Excerpts of column "Runrunes" (Rumors) of Tuesday, July 30
MASSIVE HACKING. An in-depth report is revealed in the newsletter of Inside Telecom led by Víctor Suárez, with William Peña as the Editor. Both of them are renowned journalists in the technology area. I quote: "The evening of July 23, the Venezuelan Hackers, identified as the local chapter of Anonymous, disseminated the hacking of a number of websites of Venezuelan government agencies in protest against what they call the fraudulent and unwise presidential exercise by Nicolás Maduro. Their motto was 'no protest is small, but protesting hearts are big.'" Under the hashtags #A100DiasdelFraude (#A100Days of Fraud) and #VenezuelanHacked, they grabbed almost two dozens of government and military websites. The action showed the poor information and technology security level in the Venezuelan government. Several databases were published. The audiovisual work by Charles Chaplin, "The best speech ever made," (from the film "The Great Dictator") was embedded in hacked sites, along with an explanatory text of their actions. The day after, when most attacks had been controlled, Venezuelan Hackers twitted: "We will decide on the future of the group. In the meantime, we will stop out activities for a while. We do not forgive, not forget; wait for us..." On Monday, July 29, they launched a video against the government and the opposition and promised to take new action...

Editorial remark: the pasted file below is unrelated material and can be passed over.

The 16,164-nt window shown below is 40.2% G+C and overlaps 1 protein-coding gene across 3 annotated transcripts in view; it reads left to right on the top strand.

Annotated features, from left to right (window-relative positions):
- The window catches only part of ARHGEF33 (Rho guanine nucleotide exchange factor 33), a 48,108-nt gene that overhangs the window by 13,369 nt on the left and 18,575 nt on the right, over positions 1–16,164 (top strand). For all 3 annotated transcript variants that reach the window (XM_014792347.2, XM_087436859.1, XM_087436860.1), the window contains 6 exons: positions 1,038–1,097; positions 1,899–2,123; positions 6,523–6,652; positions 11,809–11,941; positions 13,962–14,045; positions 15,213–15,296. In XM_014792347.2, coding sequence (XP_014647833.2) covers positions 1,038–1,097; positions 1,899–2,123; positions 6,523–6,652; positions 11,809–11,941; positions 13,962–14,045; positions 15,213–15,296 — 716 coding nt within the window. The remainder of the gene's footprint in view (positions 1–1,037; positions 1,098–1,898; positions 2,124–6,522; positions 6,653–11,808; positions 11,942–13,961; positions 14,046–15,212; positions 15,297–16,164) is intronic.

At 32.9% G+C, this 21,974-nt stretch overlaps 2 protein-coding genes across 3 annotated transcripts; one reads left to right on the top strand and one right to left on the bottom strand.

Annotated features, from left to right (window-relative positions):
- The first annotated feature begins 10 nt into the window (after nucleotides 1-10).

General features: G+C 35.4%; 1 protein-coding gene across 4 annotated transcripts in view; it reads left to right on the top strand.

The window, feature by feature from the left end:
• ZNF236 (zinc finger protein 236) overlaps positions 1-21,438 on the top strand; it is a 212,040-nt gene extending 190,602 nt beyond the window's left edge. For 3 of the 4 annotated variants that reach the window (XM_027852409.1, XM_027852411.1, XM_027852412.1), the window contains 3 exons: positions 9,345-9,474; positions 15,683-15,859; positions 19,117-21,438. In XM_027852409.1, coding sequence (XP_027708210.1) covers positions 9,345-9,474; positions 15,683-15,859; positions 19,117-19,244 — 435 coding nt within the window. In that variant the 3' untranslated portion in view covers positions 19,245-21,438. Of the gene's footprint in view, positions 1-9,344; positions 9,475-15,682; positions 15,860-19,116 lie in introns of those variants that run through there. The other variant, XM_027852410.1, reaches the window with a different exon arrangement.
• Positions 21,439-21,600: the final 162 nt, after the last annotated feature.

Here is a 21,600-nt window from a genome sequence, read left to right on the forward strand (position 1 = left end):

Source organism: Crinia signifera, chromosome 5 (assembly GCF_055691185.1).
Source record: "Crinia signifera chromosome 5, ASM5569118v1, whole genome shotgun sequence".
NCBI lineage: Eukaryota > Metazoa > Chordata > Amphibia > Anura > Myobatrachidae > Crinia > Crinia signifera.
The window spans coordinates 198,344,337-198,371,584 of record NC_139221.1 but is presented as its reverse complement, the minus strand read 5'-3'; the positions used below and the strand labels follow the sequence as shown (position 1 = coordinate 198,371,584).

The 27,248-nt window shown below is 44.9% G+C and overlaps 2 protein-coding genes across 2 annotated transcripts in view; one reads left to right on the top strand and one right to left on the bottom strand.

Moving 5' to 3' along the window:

"CRIMINAL STATE." The title of the book is completed with this sentence: "How organized crime works in Venezuela." It is authored by Carlos Tablante and Marcos Tarre Briceño. The prologue is by Judge Baltazar Garzón. It will be on sale on the web. It will make an impact as some government officials and red, very red nouveau riches are depicted...
A simple reason: there is oil galore, would suffice to explain Guyana's actions. Another explanation lies in the little or none efforts made by the Venezuelan government to thwart the move by the Guyanese. This is certainly not a new problem, but a problem only recently highlighted because oil is involved. But what other resources does the disputed area hold? For most of us it is a section on the map with black and white stripes on it, a depiction of something distant, alien, a nothingness not worth paying much attention to in geography classes back in elementary school.